The key there is affordability, just as with developments aimed at young people. Currently, there are some senior living schemes that operate using the rental model, but the vast majority are very expensive – it is not unusual for a unit to cost £4,000 or more a month. This is clearly unsustainable for most people.

However, there is a huge potential market out there. According to a recent report by JLL, by 2025 around 20% of the UK population will be over 65, which represents about 14.3 million people, most of whom are stock-rich. At the same time, there is a chronic shortage of housing designed for their needs.

What’s more, as it stands, the UK’s senior living market is immature compared to comparable countries. Currently, only 0.6% of those over 65 live in such accommodation in the UK, compared to more than 5% in Australia and the US. As a result, JLL estimates that there is a potential need for an additional 725,000 housing units for seniors by 2025, which is equivalent to nearly 50% of all new homes built at the current rate.

Of course, a cultural shift is needed if we are to move to a situation where it is only natural for people to downsize to housing for the elderly. But the benefits of doing so are manifold. The truth is that we are facing a serious housing crisis in this country, where millions of young families cannot afford adequate housing. RICS estimates that by providing viable alternative housing for older families, 2.6 million homes could be returned to the mainstream housing market.

In such a situation, many people will undoubtedly choose to buy an apartment rather than rent it, but when you stop to think about it, renting is an attractive option, especially if the rents are affordable and predictable. For example, if an individual or a couple decides to buy an annuity, they will receive a reliable monthly income for the rest of their lives, part of which can be allocated to cover housing costs.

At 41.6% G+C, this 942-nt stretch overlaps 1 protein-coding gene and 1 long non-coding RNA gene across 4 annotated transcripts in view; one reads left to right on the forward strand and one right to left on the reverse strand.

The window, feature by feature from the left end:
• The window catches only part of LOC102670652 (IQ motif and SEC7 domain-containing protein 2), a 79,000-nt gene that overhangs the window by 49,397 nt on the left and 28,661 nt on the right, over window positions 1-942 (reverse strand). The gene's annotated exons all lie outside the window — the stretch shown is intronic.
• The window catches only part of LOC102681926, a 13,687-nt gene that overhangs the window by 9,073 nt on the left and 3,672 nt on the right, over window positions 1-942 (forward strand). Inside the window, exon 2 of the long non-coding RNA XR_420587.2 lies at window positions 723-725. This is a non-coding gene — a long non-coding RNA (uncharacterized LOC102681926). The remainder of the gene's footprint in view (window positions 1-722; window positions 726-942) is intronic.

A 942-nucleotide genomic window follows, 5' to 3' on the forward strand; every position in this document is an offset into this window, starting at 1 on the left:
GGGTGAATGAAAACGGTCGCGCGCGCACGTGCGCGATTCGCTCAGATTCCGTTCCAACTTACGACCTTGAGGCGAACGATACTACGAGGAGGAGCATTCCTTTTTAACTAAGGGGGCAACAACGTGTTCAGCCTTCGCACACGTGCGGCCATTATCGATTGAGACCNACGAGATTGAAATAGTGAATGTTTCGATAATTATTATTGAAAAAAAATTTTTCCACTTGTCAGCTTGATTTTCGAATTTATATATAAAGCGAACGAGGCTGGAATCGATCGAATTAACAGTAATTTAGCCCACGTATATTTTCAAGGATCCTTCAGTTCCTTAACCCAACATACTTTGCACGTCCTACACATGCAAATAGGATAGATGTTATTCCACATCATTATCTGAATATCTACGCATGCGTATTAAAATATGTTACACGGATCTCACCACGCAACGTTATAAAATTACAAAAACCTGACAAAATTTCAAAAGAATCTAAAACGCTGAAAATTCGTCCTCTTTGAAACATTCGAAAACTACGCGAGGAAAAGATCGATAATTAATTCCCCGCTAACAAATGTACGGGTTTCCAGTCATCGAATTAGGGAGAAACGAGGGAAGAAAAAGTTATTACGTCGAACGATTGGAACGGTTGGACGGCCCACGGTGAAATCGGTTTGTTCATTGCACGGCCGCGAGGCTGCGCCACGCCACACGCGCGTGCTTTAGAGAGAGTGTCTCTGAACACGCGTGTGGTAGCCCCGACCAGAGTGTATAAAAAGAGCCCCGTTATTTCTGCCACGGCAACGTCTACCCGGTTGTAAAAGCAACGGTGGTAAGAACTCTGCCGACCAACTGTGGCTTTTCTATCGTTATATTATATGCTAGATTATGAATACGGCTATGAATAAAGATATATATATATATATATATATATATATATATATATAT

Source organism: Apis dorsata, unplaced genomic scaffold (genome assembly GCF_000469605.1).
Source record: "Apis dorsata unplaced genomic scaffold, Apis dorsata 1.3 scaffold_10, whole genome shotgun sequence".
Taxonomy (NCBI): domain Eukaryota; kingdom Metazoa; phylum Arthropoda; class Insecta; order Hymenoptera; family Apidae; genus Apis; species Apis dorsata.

This unlocks an impressive amount of money. According to JLL, people over the age of 65 own about £800 billion of shares. By switching to the rental model, retirees can unlock the wealth they have accumulated and either reinvest it, fund the lifestyle they have long craved, and begin to transfer money to younger generations in a tax-efficient manner or a combination of the above.

The point is that co-living and later co-living, when done thoughtfully and in a way tailored to different demographics, can provide a solution to many of the most vexing problems facing the UK housing market. At Kosy Living, we’re just getting started – but the opportunities are virtually limitless.

Paul Brundel is the CEO and founder of Kosy Living